One of the things that I like most about food is what I like most about Fall, the ever-changing colors. The early sunsets blanket the city buildings in a golden glow of pumpkin orange and falling leaves blot the sidewalks like puddles of deep red wine. Here is a recipe for one of my favorite fall feasts. My “Famous Chicken Salad” is a colorful assault on the eyes as it is a swirling of spices in the mouth. Enjoy!
“Famous Chicken Salad”
About four cups of chicken (I like to buy a rotisserie chicken)
3 celery stalks
1/2 small red onion
1 cup chopped walnuts
1/3 cup chopped cilantro
1/2 cup mayonnaise
Tumeric to taste
Cumin to taste
Mix all the chopped ingredients together, stir in the mayonnaise, sprinkle the spices to taste and fold together. Can be served alone or in the company of bread, wine and good friends.
Oktoberfest and Queens Restaurant Week create a feeding frenzy this month. To add to the gourmet adventures, here are some more events I picked up from Eating in Translation a wonderful blog about food from in and around NYC and the rest of the world…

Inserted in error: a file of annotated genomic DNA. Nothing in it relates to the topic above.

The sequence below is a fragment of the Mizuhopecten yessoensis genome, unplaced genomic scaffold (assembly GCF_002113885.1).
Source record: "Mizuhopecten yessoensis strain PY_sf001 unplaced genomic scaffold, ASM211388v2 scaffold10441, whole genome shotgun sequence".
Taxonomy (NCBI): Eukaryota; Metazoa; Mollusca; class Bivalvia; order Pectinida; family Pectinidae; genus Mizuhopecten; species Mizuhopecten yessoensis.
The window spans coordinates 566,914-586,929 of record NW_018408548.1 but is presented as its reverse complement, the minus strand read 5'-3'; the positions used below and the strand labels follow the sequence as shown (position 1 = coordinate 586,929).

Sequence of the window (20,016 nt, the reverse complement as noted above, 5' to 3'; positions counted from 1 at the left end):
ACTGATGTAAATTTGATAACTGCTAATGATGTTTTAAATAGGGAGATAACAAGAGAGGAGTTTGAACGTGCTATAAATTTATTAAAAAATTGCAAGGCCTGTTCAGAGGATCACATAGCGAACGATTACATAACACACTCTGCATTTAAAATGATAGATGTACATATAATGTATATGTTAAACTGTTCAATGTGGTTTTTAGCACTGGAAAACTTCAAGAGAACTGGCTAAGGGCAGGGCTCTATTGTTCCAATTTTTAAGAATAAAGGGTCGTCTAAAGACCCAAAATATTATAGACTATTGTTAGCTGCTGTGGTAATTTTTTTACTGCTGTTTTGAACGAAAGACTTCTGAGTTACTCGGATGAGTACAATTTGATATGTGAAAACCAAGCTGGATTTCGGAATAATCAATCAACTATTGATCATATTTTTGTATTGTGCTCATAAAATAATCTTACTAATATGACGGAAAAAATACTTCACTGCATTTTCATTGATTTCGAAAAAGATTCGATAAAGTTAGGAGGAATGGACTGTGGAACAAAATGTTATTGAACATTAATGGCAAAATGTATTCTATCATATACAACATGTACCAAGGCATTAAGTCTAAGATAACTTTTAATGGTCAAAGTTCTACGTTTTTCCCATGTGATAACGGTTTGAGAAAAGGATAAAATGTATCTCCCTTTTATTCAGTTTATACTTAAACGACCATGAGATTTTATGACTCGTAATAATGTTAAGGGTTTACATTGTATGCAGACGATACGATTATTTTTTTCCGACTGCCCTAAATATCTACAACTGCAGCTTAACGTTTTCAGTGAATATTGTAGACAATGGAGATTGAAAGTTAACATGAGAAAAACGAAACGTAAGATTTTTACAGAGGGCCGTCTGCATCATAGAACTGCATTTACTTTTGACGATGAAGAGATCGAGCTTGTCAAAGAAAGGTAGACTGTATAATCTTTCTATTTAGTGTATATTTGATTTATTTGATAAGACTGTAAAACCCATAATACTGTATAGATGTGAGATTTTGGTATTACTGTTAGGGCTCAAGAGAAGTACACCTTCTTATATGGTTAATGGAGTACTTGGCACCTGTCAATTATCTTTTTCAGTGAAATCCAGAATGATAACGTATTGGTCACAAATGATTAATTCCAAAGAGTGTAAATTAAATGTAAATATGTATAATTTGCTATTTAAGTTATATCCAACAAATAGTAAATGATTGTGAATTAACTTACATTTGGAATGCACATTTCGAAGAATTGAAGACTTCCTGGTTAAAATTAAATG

St. Nicholas Greek Festival
Continues Friday, October 9, 6:00 p.m.-midnight; Saturday, noon-midnight; Sunday, noon-8:00 p.m.
Greek Orthodox Shrine Church of St. Nicholas, 196-10 Northern Blvd., Flushing, Queens
Music, games, shopping, and food from both Greece and Cyprus; free admission
Diwali Mela, Jackson Heights
Sunday, October 11, 1:00-6:00
74th St. between Roosevelt and 37th Aves., Jackson Heights, Queens
Diwali Mela, Flushing
Sunday, October 11, 3:00-6:00
Queens Botanical Gardens, 43-50 Main St., Flushing
Jackson Diner might be the furthest thing from an actual New York diner. Located in Jackson Heights, this area is known to locals as Little India and rightfully so. Although it is primarily a melting pot of cultures and ethnicities, the Little India section is located between 37th Avenue and Broadway primarily on 73rd and 74th Streets. Jackson Diner serves authentic Indian cuisine in the heart of this area. But it doesn’t matter where you live, the trip is well worth it. A full course meal that includes nan, masala dosa- a crepe filled with potatoes, nuts and peas, chicken tandoori, mango chutney ot achar sauce and lastly, kheer, a creamy rice pudding with raisins and nuts will probably cost you about $25. This is dirt cheap, considering you can get a full meal for about $10, but it’s nice to throw in an appetizer and dessert for the full Indian cultural experience. There is a lot to be desired in the way of decor, but the food is so tasty that you barely notice the sparce walls and 1970s brady bunch highschool cafeteria set-up.Read Full Post | Make a Comment ( None so far )